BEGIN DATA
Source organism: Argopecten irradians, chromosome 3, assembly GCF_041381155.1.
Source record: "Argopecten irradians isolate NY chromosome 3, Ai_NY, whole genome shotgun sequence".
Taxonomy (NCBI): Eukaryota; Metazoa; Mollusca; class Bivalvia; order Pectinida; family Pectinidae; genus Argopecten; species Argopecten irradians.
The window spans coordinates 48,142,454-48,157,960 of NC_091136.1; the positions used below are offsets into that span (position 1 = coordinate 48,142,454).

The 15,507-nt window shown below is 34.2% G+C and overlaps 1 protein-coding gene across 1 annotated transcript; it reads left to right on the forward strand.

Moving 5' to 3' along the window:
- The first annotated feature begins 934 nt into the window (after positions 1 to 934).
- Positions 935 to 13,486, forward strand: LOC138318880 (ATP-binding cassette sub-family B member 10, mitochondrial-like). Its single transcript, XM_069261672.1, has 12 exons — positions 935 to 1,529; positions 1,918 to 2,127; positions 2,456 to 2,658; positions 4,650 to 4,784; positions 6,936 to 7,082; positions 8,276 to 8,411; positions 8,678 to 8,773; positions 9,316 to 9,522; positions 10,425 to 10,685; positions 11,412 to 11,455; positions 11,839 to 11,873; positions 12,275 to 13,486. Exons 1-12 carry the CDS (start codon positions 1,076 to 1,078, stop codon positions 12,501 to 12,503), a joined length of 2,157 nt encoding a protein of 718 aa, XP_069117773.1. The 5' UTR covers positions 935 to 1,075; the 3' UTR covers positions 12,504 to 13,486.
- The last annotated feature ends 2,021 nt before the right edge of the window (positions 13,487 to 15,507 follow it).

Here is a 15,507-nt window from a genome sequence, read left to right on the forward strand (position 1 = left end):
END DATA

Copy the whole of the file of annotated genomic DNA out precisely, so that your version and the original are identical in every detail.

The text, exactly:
Source organism: Argopecten irradians, chromosome 3, assembly GCF_041381155.1.
Source record: "Argopecten irradians isolate NY chromosome 3, Ai_NY, whole genome shotgun sequence".
Taxonomy (NCBI): Eukaryota; Metazoa; Mollusca; class Bivalvia; order Pectinida; family Pectinidae; genus Argopecten; species Argopecten irradians.
The window spans coordinates 48,142,454-48,157,960 of NC_091136.1; the positions used below are offsets into that span (position 1 = coordinate 48,142,454).

The 15,507-nt window shown below is 34.2% G+C and overlaps 1 protein-coding gene across 1 annotated transcript; it reads left to right on the forward strand.

Moving 5' to 3' along the window:
- The first annotated feature begins 934 nt into the window (after positions 1 to 934).
- Positions 935 to 13,486, forward strand: LOC138318880 (ATP-binding cassette sub-family B member 10, mitochondrial-like). Its single transcript, XM_069261672.1, has 12 exons — positions 935 to 1,529; positions 1,918 to 2,127; positions 2,456 to 2,658; positions 4,650 to 4,784; positions 6,936 to 7,082; positions 8,276 to 8,411; positions 8,678 to 8,773; positions 9,316 to 9,522; positions 10,425 to 10,685; positions 11,412 to 11,455; positions 11,839 to 11,873; positions 12,275 to 13,486. Exons 1-12 carry the CDS (start codon positions 1,076 to 1,078, stop codon positions 12,501 to 12,503), a joined length of 2,157 nt encoding a protein of 718 aa, XP_069117773.1. The 5' UTR covers positions 935 to 1,075; the 3' UTR covers positions 12,504 to 13,486.
- The last annotated feature ends 2,021 nt before the right edge of the window (positions 13,487 to 15,507 follow it).

Here is a 15,507-nt window from a genome sequence, read left to right on the forward strand (position 1 = left end):